Vandy HIV Vaccine Program hits milestone
More than 1 million Americans have been diagnosed with the HIV virus since its discovery nearly 30 years ago. Despite worldwide research efforts, an effective vaccine remains elusive, but in Middle Tennessee, a group of dedicated medical practitioners is working diligently to learn more about the disease in hopes of identifying a cure.
The Vanderbilt HIV Vaccine Program (VUSM) has remained an active contributor to HIV vaccine research since its inception in 1988. The program, staffed by a six-member team of doctors and nurses, recently notched its 1,000th participant. According to program coordinator Kyle Rybczyk, RN, FNP, VUSM ranks as one of the leading enrolling sites in the country and that 5,000 people have now been screened since VSUM began.
“We have very strong numbers, even compared to major metropolitan areas such as New York, Seattle, San Francisco and many other cities,” he said.
In 1999 the program joined an international collaboration, the HIV Vaccine Trials Network (HVTN), a group of scientists and educators searching for an effective and safe HIV vaccine, which tied it even more closely into national and international efforts.
“We are not doing studies in some isolated place. There is a lot of oversight, including from the FDA, the National Institutes of Health and our own advisory board. Everything is taken under rigorous review and we undergo continuous monitoring,” Rybczyk said.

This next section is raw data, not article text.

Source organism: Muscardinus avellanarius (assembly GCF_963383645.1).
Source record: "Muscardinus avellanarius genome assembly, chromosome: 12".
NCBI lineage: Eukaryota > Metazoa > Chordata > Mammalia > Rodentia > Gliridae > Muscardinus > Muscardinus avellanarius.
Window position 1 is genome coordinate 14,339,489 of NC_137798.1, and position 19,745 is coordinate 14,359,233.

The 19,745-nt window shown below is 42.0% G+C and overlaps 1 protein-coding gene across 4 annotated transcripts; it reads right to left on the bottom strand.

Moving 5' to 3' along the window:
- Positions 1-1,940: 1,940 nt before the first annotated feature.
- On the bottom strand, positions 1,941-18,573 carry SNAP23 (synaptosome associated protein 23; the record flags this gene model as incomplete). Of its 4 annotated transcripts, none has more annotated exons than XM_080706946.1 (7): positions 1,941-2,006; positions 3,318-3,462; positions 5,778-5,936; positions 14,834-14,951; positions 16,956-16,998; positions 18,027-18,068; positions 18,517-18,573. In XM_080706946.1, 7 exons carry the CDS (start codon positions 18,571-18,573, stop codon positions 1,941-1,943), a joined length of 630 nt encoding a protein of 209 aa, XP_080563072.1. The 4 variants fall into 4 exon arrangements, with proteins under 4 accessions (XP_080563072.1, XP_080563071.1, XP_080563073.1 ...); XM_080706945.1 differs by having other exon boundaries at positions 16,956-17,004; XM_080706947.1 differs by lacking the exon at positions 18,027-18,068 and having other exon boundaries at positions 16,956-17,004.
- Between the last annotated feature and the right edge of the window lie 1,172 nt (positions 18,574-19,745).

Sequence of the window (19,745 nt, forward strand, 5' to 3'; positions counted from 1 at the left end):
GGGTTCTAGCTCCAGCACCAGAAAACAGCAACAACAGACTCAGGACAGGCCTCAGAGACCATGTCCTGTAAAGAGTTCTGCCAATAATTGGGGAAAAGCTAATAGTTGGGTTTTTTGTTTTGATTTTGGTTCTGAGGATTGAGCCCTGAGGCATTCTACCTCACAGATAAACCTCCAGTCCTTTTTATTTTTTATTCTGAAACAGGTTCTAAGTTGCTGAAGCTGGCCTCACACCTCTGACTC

Volunteers in the studies are healthy, uninfected men and women between 18 and 50 years old. Rybczyk says that the volunteer pool is equally divided in regards to gender and sexual orientation. At this time, the majority of program members are Caucasian, and he encourages increased participation from minority groups in the future.
These ongoing vaccine trials are vital to HIV research and remain a key component in promoting awareness and education in the Middle Tennessee area. This spring the HVTN designed an aggressive media campaign on numerous social networking sites in an effort to target potential participants, especially those who may have concerns about testing procedures.
“One of the most common misconceptions is that volunteers could get HIV from the vaccine. We can guarantee there is zero chance of infection,” Rybczyk said.
The milestone member of the study, Jonathon Attridge, first heard about the program through his girlfriend. Though Attridge has no personal connection to the disease, he understood the importance of HIV research.
“We felt we needed to do our part to help find a cure. I know there's a huge problem out there, but there's hope,” he said.
According to the VUSM website, most studies last take place over a period of 12-15 months. Vaccination visits are about 45 minutes long and there are usually three or four throughout the trial. Attridge stressed the fact that the VUSM staff eased him through the process, answering any questions about vaccine testing and the HIV epidemic.
Rybczyk, who has worked in vaccine testing for 18 years, says his involvement with the cause continues to be a rewarding experience.
“It's very fulfilling for me; it's intellectually stimulating and wonderful to give back in this way,” he said.
Attridge echoed those sentiments.
“I may not be what people might assume when they think of volunteers; I'm not a high-risk candidate. But if you can fit the criteria, I would tell anyone to do it. It's a motivating and reassuring experience to be able to help,” he said.